I may move to Buffao Gap, Texas. It's a small and, I use the term hesitatingly, quaint town outside Abilene. It has two main attracttions--the Perini Steak House, which I mentioned before and where, after all, I never got to eat, and the Buffalo Gap Historic Village. I spent a lot of time at the villae and found it fascinating. It's a recreated village which reflects the history of that part of Texas (the Big Country) from 1875 to 1925--barns and a blacksmith shop, a school and a railroad station, a lovely garden with fresh tomatoes among other things, chickens, and odd relics stuck here and there--a permanent wave machine, of all thngs, in the barn. Plus a wonderful "Texas history store" for browsing and spending too much money as I did (but it was such a neat T-shirt!). We had a day and a half of sales meetings there, and the meetings were lively and enthusiastic, with new ideas for selling books popping up. I came away feeling energized, looking forward to digging into all the suggestions and ideas.
Three friends and I stayed in "the parsonage," as guest house owned by the village. Reflective of its name, there are crosses on the walls, and one room is the "faith" room. A charming house--three bedrooms, living room, dining, and fully equipped new kitchen, well stocked. Tuesday night we had a wonderful dinner in Abilene--best steak I've had in forever--and then a small party at "our" house. Stayed up too late of course and probably drank one extra glass of wine, but it was all fun.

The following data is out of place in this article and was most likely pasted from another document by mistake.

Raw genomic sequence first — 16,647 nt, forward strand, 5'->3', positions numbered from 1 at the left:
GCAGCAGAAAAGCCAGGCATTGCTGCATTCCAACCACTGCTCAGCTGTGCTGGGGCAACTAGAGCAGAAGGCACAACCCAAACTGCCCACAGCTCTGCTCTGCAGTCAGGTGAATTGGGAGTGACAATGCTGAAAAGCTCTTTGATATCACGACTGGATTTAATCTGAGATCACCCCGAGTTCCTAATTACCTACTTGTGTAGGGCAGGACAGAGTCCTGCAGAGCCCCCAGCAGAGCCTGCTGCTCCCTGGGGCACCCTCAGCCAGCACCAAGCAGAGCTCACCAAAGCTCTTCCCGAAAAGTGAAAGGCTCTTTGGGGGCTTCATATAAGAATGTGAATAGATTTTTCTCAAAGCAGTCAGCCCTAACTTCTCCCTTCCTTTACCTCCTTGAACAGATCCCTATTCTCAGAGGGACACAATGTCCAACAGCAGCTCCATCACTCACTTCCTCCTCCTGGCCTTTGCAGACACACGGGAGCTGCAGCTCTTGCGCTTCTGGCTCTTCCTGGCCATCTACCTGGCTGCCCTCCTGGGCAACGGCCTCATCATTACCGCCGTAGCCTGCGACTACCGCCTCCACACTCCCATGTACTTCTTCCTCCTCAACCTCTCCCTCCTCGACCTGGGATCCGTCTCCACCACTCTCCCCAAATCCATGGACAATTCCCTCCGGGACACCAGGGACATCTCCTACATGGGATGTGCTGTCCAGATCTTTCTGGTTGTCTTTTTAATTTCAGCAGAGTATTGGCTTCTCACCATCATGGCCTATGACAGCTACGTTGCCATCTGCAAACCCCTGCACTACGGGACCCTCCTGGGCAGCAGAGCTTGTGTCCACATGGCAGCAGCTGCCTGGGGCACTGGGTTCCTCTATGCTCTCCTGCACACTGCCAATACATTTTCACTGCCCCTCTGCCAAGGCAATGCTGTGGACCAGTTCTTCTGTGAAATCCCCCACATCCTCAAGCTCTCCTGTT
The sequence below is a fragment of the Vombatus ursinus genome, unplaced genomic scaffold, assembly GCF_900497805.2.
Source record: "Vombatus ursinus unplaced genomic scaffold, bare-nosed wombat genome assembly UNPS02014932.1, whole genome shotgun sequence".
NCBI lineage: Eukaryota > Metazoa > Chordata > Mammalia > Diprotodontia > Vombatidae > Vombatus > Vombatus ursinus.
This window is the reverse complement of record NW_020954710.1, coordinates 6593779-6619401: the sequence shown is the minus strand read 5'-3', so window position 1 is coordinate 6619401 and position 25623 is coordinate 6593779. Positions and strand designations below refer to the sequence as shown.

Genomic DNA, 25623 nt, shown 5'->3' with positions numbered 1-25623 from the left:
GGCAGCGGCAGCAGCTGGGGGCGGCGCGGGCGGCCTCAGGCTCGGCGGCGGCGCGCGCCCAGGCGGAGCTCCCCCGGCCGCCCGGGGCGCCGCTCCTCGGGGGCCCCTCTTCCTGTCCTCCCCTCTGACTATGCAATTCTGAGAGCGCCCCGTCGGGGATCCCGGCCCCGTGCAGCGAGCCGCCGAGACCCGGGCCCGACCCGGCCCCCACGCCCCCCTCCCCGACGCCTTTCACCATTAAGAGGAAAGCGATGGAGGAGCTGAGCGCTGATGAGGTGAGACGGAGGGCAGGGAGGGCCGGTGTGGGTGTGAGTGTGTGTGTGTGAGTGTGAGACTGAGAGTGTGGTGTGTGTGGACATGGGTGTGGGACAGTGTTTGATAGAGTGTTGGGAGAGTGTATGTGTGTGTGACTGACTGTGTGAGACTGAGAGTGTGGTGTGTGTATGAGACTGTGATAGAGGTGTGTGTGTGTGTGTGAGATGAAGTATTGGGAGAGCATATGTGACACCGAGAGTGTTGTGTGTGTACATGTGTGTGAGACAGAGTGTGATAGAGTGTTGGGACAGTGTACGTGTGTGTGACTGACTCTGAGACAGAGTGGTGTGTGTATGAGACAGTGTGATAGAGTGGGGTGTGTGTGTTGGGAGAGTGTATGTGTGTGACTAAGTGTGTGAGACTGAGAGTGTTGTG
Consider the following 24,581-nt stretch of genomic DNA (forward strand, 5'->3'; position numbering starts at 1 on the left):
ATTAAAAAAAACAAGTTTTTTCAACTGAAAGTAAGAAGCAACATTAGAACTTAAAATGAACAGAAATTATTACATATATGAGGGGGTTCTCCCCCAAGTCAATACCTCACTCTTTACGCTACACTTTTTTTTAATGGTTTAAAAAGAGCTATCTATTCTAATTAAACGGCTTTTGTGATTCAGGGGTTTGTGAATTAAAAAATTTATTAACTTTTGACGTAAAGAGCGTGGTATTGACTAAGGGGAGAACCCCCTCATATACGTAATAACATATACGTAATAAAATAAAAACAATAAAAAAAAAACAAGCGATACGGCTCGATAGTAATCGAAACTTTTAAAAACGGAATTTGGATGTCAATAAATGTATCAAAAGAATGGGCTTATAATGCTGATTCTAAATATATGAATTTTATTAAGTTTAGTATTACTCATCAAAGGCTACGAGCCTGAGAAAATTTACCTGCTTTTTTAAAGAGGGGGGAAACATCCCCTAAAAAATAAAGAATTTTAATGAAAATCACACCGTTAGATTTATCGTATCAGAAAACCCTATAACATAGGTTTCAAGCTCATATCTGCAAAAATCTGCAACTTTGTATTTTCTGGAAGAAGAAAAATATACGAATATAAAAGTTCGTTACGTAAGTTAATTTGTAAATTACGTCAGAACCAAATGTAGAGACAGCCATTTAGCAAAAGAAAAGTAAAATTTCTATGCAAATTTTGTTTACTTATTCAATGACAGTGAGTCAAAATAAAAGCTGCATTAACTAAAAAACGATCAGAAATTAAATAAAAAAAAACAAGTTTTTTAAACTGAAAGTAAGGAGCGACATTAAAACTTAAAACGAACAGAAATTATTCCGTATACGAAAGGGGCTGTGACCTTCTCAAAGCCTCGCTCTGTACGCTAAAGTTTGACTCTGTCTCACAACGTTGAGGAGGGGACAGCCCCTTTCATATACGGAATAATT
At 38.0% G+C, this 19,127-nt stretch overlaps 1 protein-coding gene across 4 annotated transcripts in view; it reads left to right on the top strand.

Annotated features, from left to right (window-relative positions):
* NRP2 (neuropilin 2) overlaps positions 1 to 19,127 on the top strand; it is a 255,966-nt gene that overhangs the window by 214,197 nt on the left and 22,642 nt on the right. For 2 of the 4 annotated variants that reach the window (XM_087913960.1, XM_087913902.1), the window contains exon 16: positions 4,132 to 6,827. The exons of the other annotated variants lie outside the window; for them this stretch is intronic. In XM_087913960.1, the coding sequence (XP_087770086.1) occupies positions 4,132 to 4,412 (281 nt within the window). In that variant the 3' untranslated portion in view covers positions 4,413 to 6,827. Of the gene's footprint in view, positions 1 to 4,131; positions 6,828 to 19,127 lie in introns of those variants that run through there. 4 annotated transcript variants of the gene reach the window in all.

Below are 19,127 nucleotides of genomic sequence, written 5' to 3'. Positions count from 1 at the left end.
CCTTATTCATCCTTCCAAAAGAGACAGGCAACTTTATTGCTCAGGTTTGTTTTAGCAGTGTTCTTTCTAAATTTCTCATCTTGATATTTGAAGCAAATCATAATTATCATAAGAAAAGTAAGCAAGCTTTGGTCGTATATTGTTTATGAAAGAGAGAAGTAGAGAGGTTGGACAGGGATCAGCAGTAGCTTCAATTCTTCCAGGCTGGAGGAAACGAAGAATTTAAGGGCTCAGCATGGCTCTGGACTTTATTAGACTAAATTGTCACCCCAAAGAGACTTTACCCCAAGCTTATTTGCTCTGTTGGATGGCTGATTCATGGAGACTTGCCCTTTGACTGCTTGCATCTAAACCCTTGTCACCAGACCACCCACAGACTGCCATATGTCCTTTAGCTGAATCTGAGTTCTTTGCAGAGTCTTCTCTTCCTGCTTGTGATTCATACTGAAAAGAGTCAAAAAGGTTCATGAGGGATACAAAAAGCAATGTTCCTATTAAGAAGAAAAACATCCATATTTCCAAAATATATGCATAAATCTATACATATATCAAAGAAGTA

On the way home, I headed us the wrong way, and we went twenty miles south before I realized something was wrong, So we turned on little country roads and finally made our way back to the highway that leads to Fort Worth. Even that was fun and funny.
Tuesday night on the way home my friends Fran and Gayla got the giggles. Anything that was said just spurred them on more, and Gayla laughed so hard she couldn't answer the phone when her boss called to ask if we were lost. Somehow it didn't strike me as funny, and I could feel myself being the sourpuss in the group--but here we were wandering around Abilene, having lost the people who thought we were following them. Giggles I decided are like a lot of other things--funny if you're on the same train and not very amusing if you're not. I tried extra hard to be pleasant the rest of the night, and they did calm down. We're still friends.
Home now and plan to stay here for a while. I've got lots of work, including that manuscript due September 7, projects for the office, a mystery I want to finish reading, a column to write--yikes! I gotta go get to work!